New research suggests proton pump inhibitors (PPIs) may double the risk of stomach cancer.
In a study published in Gut, study authors further discuss how those who took PPI’s for more than a year were at 5 times increased risk for stomach cancer. Those who took them chronically for 2 years were at 6 times increased risk, and those on PPI’s consistently for 3-4 years were at 8 times increased risk for stomach cancer.
As opposed to being forms of calcium carbonate, such as acid neutralizers such as Tums, or H2 (Histamine H2 Antagonist) blockers such as Pepcid and Zantac, the PPI’s reduce stomach acid production from the start. They’re sold under the brand names of Prilosec, Prevacid, Protonix and Nexium. They’re popularity has been skyrocketing over the last two decades and have become a mainstay treatment for multiple gastrointestinal issues including ulcers.
According to the study authors from the University of Hong Kong and University College of London, the PPI’s help kill Helicobacter pylori, a bacteria responsible for stomach ulcers and cancer. But use beyond the healing up’d the risk significantly. Those who took H2 blockers did not appear to be at increased risk.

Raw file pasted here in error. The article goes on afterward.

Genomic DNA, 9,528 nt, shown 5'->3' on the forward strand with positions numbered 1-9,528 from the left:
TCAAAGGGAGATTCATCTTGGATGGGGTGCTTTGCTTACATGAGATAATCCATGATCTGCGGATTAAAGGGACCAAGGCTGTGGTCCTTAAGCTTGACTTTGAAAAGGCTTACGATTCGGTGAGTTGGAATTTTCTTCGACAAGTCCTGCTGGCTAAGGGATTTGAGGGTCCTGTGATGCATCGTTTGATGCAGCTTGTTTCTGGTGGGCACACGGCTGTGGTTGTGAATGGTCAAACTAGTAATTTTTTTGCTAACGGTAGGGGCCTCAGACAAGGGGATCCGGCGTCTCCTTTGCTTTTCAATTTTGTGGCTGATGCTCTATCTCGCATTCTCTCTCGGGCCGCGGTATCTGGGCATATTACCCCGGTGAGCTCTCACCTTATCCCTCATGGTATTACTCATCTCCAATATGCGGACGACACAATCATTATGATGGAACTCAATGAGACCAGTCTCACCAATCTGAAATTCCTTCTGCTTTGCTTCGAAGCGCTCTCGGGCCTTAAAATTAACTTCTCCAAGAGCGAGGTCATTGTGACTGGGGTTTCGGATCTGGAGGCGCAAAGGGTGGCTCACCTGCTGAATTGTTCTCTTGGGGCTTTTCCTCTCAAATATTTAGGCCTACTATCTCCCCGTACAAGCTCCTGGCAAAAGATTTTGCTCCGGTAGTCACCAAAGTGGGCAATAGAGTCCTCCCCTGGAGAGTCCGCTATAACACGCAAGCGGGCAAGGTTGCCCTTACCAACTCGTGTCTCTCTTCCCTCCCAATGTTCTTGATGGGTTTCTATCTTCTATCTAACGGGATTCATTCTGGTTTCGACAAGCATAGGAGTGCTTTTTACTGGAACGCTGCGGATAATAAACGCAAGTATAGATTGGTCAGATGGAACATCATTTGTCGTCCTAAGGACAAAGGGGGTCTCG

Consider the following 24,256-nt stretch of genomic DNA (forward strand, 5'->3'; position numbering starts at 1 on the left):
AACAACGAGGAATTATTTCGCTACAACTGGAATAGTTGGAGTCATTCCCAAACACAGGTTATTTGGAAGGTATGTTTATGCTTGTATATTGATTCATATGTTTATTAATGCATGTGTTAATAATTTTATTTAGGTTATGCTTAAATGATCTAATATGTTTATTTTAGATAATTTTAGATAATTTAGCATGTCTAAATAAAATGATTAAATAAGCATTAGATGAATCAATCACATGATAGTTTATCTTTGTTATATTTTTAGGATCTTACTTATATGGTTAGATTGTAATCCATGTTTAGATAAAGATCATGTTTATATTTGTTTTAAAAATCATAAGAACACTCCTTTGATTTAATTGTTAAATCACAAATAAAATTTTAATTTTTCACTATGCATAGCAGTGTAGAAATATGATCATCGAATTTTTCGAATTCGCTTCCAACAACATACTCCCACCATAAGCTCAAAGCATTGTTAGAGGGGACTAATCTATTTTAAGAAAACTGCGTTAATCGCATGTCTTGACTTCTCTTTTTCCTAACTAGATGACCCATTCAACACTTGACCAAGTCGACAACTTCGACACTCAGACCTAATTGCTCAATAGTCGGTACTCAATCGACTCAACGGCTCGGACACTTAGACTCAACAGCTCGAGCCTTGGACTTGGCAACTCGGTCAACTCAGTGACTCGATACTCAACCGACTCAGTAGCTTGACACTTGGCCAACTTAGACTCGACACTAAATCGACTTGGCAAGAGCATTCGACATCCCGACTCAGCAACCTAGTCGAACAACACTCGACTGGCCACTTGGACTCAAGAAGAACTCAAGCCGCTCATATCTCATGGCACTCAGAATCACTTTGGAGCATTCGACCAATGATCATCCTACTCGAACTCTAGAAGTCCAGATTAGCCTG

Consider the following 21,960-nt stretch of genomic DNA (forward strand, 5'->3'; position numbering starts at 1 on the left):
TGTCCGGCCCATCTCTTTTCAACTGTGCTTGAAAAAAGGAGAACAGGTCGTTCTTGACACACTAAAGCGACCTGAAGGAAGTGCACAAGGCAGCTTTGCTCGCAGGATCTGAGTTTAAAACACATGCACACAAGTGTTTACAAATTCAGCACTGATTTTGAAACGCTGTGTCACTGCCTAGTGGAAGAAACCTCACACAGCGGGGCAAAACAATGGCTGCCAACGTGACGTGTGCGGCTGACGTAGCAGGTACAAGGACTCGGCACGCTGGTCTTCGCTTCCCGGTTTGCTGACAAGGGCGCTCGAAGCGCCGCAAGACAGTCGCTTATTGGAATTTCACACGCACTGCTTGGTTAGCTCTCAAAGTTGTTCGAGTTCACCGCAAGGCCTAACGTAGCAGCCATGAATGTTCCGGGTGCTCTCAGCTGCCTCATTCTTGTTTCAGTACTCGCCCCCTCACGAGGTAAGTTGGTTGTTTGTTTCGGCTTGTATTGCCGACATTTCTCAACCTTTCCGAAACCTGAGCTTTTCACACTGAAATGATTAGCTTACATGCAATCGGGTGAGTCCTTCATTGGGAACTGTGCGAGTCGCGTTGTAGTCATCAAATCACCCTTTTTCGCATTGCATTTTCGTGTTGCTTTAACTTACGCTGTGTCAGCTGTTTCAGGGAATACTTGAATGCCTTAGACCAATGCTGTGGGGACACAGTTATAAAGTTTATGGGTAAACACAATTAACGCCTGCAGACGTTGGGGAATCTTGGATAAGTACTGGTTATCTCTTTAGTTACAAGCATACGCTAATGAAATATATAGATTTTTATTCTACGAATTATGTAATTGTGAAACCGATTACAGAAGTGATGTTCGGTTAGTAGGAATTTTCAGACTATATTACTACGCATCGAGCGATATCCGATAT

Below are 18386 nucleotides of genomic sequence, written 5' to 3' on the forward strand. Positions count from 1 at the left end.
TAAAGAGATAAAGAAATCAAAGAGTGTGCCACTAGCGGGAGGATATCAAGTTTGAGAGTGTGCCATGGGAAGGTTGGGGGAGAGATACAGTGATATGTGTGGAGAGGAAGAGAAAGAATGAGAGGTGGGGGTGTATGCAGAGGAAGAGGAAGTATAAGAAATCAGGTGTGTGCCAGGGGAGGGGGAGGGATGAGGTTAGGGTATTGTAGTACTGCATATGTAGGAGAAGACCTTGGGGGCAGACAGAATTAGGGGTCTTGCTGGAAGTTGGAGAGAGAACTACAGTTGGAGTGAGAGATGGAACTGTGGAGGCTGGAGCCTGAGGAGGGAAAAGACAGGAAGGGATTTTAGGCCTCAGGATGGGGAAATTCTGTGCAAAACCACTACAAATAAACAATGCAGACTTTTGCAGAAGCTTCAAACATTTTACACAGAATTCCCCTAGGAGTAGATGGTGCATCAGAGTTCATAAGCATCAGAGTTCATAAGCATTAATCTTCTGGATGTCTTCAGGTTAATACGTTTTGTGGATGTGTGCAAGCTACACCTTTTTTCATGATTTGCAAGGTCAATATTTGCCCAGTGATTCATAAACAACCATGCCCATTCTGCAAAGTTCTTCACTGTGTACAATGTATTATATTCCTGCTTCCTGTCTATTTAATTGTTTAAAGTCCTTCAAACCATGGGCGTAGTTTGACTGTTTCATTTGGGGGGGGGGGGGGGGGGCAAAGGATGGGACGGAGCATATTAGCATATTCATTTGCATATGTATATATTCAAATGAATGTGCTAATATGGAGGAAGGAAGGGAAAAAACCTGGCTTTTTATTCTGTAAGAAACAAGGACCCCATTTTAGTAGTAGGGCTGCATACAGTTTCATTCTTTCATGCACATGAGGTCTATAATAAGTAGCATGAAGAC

They recommend against “unnecessary long term use.”
According to Cancer.net, 28,000 people (17,750 men and 10,250 women) in the US this year alone will be diagnosed with stomach cancer. 10,960 deaths from the disease will occur this year.
This is a developing story.
Foods that cause reflux
Gastroesophageal reflux disease can be caused by foods difficult to digest like processed foods, sugars, and those with refined carbohydrates.
Foods that help relieve acid reflux
They following may help relieve acid reflux symptoms:
Lean turkey and chicken
Here’s another chart that shows foods that may help or trigger reflux:
Elevating the bed 45 degrees at night helps reduce reflux symptoms.
Avoiding drinking lots of water before sleep helps as well.
Eating smaller meals and avoiding a large dinner at bedtime will decrease acid reflux.
So why take medication at all?
Those suffering from GERD can be prone to esophageal cancer if the stomach acid bombarding the lower esophagus fails to be subdued. Acid reflux can also cause chronic sore throat and chronic cough. For these reasons, PPIs will still be recommended for severe reflux cases, but maybe lower doses and combinations with other drugs and lifestyle changes should be started first.